When my grandmother Olga Bergeson passed away in 1995, her funeral was held on a perfect September day at the little country church where she had been comfirmed nearly eighty years before.


After the graveside service, neighbor Paul Ofstedal pulled my aunt aside and said, "Now, that was a slam-dunk funeral." 


Yesterday came Paul's turn for a slam-dunk funeral. 


Paul was a citizen of Rindal, a neighborhood centered around the tiny town by that name. Faaberg Lutheran church remains active, but the Rindal's general store closed in the 1980s and the creamery closed soon thereafter. The town of perhaps a dozen inhabitants survives as a sleepy shadow of its former self. 


Until a funeral. 


Then, Rindal's only street fills with cars and the tightly-knit Rindal bunch, those raised when the town and its surrounding small farms brimmed with children and chickens and cows, gather from near and far to send off one of their own. They come from neighboring towns, from Fargo, from the Twin Cities, from California, from wherever--but they share a lasting tie: memories of a youth spend in idyllic Rindal.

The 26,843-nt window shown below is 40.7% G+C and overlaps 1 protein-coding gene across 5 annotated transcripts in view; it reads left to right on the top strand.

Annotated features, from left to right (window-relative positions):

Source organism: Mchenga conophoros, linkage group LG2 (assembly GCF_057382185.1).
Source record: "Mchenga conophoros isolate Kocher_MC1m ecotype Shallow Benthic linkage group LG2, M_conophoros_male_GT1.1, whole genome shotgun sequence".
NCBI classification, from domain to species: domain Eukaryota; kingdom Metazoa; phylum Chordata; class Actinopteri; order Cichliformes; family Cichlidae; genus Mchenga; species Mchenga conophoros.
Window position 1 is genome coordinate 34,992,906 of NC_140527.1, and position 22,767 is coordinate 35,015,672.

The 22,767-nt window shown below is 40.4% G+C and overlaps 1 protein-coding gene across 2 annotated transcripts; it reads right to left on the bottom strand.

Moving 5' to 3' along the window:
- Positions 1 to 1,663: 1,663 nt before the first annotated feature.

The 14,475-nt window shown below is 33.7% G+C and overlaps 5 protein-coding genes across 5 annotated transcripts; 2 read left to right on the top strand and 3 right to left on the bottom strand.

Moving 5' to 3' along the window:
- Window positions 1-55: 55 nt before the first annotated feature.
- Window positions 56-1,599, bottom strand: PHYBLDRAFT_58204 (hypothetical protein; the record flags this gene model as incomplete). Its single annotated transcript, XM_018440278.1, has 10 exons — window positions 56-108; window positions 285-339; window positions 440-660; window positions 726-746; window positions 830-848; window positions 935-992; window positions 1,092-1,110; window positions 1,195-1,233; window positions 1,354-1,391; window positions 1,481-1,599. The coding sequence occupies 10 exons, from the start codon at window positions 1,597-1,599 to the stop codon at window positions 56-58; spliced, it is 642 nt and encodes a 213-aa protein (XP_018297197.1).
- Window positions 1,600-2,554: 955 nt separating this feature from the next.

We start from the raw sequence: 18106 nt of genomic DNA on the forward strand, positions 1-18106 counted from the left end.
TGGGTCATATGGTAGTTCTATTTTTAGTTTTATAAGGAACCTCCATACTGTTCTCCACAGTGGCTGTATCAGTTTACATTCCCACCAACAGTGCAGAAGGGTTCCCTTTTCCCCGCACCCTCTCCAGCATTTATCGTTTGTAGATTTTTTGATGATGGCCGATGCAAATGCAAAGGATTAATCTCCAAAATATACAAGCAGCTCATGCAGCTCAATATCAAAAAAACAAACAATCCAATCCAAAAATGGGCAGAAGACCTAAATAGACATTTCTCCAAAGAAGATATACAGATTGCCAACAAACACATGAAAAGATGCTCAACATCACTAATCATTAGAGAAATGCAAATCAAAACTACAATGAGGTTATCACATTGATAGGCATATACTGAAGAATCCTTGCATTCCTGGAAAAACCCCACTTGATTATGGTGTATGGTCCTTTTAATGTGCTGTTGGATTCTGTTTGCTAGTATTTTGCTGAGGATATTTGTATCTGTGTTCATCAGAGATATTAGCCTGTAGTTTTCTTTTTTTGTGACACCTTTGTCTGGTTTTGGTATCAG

The rare chance to get together with the old neighbors turns most Rindal funerals festive reunions. You would never suspect the area was populated with sullen Norwegians--just as you would never suspect you were at a funeral--when you open the door to the narthex of Faaberg to be overwhelmed by loud coversation and big laughs. 


Although he would give the spectacle his full endorsement, Paul would have been on the edge of the crowd, hands in pockets, mumbling a carefully constructed statement into a listener's ear in his muffled bass voice. 


Paul was a farmer-philosopher. There are more of them in Rindal than you might imagine. A voracious reader and a brooding thinker, when Paul saw you about town, he usually had a thought ready just for you, and you got the impression that he had been polishing that thought since he saw you months before.